By Demetrios E. Tonias

All through its first 3 centuries of lifestyles, the Christian neighborhood, whereas new to the Roman world's pluralistic non secular scene, portrayed itself as an old faith. The early church group claimed the Jewish Bible as their very own and seemed to it to protect their claims to historicity. whereas Jews appeared to Moses and the Sinai covenant because the concentration in their old courting with God, the early church fathers and apologists pointed out themselves as inheritors of the promise given to Abraham and observed their undertaking to the Gentiles because the achievement of God's statement that Abraham will be "a father of many countries" (Gen 17:5).

It is in gentle of this historical past that Demetrios Tonias undertakes the 1st, finished exam of John Chrysostom's view of the patriarch Abraham.

By reading the entire diversity of references to Abraham in Chrysostom's paintings, Tonias unearths the ways that Chrysostom used Abraham as a version of philosophical and Christian advantage, familial devotion, philanthropy, and obedient religion.

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78 J. de Waal Dryden explains that “paraenesis seeks to facilitate progress [προκοπή] in moral virtue. ”79 Thus, early church homilists and catechists used philosophical modes of speech to establish the practical and livable aspects of virtuous Christian behavior for the members of their flock, not as a theoretical goal but as something entirely achievable in this life. One of the most common methods of defining Christian behavior was to set forth virtuous figures as models worthy of emulation, which was most certainly one aspect of Greek philosophical thought that was profoundly influential on the early church fathers.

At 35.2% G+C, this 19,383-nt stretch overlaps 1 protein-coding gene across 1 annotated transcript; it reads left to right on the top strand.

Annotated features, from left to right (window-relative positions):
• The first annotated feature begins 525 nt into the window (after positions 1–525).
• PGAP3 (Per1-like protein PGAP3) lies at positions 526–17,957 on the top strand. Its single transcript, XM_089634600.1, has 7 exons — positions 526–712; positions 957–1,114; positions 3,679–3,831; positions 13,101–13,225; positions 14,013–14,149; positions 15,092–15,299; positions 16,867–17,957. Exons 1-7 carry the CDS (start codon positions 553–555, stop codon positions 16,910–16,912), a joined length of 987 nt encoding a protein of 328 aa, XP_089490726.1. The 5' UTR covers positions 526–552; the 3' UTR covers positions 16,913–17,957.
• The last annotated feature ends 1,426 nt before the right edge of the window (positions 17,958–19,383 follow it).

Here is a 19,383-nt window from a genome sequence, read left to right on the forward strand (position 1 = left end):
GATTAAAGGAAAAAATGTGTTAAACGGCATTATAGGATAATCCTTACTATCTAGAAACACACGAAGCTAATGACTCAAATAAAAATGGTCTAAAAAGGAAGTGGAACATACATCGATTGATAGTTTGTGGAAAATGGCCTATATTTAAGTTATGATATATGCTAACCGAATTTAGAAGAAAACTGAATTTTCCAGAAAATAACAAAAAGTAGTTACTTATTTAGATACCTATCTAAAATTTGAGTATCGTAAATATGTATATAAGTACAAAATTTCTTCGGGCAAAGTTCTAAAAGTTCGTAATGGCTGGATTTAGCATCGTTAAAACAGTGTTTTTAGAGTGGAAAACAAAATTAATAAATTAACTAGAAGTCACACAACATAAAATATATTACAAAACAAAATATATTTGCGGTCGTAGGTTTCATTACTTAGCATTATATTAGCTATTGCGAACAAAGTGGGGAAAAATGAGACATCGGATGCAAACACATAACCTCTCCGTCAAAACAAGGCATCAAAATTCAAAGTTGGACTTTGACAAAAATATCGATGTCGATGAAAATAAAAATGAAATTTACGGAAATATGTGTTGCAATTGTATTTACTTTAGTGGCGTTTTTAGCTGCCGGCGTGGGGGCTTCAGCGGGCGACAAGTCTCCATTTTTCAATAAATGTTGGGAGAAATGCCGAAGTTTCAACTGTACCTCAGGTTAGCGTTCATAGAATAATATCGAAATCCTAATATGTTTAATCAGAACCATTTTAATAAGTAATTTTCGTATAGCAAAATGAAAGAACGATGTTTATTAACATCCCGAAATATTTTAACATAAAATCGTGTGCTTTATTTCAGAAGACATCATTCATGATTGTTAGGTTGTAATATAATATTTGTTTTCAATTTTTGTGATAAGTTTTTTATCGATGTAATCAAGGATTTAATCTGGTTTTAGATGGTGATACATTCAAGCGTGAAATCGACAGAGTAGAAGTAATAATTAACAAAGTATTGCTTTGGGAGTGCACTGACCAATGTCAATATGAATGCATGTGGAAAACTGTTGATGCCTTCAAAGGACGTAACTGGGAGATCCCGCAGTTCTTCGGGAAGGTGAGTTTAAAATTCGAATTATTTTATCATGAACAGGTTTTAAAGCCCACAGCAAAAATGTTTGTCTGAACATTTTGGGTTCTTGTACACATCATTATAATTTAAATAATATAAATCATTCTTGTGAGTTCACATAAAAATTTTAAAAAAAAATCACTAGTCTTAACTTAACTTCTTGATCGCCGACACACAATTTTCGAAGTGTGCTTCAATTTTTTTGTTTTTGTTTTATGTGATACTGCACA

In her analysis of Chrysostom’s exegetical view of Noah, Hagit Amirav describes why Chrysostom was attracted to the Stoic model, noting that the “Stoic-like emotional control of the virtuous man and his detachment from the multitude’s usual preference and goals are eulogized . . ”9 Chrysostom projected Stoic attributes onto the figures Noah, Abraham, Moses, and others in an effort to communicate to his flock the virtue he saw in these scriptural personages and which he desired his congregation to emulate.

One example is Chrysostom mistaking the transliteration of the Hebrew zo’em (God is angry) for the Greek word for life (ζωήν). John Chrysostom, St. John Chrysostom Commentary on the Psalms, trans. Robert C. Hill, 2 vols. (Brookline, MA: Holy Cross Orthodox Press, 1998), 1:26–27. 53. 421. 54. 429. Literary, Rhetorical, and Exegetical Influences | 27 Hexapla) with the Greek to help resolve difficult passages. Chrysostom comments on Gen. ”56 The implication for Chrysostom was that the Hebrew “under my loins” more directly referred to the procreative aspect of the Abrahamic promise that he would be the father of many nations.

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